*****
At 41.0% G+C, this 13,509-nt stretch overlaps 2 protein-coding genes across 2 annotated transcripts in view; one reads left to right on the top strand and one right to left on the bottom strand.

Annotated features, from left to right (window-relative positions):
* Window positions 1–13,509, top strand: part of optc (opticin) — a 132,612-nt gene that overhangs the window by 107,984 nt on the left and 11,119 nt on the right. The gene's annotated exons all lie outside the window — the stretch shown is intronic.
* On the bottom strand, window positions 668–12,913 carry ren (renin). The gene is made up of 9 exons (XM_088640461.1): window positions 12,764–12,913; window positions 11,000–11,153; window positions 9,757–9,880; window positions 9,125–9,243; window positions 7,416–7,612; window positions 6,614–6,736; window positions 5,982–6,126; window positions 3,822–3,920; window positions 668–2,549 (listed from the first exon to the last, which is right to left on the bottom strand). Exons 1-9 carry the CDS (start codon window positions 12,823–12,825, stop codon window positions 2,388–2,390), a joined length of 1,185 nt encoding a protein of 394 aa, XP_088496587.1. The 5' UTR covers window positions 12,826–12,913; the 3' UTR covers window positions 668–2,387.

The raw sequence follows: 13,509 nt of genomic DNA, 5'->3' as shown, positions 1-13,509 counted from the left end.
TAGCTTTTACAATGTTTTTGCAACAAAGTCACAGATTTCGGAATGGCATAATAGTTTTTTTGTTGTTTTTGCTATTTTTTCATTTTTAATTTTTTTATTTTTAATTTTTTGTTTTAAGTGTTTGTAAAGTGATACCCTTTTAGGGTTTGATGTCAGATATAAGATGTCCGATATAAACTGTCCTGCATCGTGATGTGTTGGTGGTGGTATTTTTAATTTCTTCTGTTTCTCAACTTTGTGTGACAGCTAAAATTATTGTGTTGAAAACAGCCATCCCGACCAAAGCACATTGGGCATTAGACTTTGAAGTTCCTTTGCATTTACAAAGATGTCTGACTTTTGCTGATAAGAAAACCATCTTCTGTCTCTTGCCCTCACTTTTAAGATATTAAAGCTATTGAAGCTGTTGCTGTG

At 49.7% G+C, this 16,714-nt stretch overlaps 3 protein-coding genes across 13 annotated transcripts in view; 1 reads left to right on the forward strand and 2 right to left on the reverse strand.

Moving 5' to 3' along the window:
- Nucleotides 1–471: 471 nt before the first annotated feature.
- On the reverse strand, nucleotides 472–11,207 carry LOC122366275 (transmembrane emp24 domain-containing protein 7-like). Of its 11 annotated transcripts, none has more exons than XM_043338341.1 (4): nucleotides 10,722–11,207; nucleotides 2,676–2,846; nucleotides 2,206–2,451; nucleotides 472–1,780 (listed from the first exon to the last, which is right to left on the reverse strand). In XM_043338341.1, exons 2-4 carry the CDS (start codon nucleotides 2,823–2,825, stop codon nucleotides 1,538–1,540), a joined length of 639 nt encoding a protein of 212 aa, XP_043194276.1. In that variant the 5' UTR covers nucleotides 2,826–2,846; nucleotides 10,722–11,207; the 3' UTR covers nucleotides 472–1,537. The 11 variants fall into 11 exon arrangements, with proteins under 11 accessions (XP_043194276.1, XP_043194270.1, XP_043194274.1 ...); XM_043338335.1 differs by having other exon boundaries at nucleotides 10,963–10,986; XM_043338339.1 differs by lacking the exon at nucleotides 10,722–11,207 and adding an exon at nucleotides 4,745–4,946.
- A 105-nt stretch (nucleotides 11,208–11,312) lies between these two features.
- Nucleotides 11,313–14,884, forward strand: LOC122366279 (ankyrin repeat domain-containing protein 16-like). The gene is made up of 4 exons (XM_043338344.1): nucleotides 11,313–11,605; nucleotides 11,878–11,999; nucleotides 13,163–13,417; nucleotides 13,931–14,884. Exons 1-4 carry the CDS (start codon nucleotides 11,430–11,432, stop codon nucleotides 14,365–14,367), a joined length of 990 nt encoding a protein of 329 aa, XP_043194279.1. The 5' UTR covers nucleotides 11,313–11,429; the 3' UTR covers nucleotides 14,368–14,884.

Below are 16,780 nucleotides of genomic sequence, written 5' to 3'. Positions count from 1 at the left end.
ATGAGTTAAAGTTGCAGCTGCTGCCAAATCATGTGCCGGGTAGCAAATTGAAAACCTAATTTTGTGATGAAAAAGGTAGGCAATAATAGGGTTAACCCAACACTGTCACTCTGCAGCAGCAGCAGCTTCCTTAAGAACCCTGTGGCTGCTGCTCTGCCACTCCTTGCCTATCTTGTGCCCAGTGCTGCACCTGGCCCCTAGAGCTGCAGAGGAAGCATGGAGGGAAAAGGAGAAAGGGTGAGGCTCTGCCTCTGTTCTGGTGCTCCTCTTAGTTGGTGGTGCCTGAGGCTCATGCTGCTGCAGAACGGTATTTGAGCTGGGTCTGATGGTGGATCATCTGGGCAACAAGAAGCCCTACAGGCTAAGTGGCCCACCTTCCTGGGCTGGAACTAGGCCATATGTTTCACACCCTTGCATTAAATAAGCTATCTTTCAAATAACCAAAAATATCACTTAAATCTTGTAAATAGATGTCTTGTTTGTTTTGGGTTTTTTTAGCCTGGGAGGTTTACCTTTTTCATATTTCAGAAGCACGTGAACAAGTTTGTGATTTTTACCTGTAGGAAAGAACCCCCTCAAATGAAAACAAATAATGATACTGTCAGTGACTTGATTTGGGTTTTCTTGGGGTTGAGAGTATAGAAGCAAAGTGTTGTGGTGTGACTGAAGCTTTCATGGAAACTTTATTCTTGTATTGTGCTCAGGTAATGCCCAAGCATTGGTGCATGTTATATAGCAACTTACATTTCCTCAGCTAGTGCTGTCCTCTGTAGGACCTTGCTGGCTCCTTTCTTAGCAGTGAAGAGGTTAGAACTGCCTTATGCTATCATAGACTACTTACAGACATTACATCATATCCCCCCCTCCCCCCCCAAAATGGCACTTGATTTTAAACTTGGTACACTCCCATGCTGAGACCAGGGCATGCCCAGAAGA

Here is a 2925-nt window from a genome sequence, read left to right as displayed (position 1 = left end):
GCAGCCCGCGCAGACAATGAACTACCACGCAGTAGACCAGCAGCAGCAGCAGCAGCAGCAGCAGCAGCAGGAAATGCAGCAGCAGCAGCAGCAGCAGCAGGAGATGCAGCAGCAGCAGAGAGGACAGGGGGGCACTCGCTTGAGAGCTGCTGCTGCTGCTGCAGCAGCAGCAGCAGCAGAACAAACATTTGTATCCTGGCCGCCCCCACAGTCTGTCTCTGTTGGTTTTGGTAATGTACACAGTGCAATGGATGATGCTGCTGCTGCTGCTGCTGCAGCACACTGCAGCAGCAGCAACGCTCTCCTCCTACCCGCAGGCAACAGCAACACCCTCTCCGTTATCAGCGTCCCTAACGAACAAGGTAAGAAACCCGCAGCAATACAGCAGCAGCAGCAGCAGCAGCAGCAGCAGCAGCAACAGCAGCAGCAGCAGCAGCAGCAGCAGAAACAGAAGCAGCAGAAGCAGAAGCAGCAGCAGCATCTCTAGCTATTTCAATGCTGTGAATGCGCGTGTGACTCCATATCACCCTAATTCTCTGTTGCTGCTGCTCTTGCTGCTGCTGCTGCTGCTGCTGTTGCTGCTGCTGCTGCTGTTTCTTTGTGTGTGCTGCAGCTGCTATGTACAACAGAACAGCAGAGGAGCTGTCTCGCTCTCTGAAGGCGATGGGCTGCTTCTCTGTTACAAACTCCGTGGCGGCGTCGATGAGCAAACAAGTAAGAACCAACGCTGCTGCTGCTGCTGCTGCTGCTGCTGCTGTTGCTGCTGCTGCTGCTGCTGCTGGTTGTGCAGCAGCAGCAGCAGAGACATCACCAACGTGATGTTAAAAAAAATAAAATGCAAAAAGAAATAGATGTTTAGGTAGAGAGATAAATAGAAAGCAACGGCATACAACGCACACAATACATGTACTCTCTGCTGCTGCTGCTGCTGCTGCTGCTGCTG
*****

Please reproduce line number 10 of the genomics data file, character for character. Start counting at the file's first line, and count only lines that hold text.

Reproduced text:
- On the reverse strand, nucleotides 472–11,207 carry LOC122366275 (transmembrane emp24 domain-containing protein 7-like). Of its 11 annotated transcripts, none has more exons than XM_043338341.1 (4): nucleotides 10,722–11,207; nucleotides 2,676–2,846; nucleotides 2,206–2,451; nucleotides 472–1,780 (listed from the first exon to the last, which is right to left on the reverse strand). In XM_043338341.1, exons 2-4 carry the CDS (start codon nucleotides 2,823–2,825, stop codon nucleotides 1,538–1,540), a joined length of 639 nt encoding a protein of 212 aa, XP_043194276.1. In that variant the 5' UTR covers nucleotides 2,826–2,846; nucleotides 10,722–11,207; the 3' UTR covers nucleotides 472–1,537. The 11 variants fall into 11 exon arrangements, with proteins under 11 accessions (XP_043194276.1, XP_043194270.1, XP_043194274.1 ...); XM_043338335.1 differs by having other exon boundaries at nucleotides 10,963–10,986; XM_043338339.1 differs by lacking the exon at nucleotides 10,722–11,207 and adding an exon at nucleotides 4,745–4,946.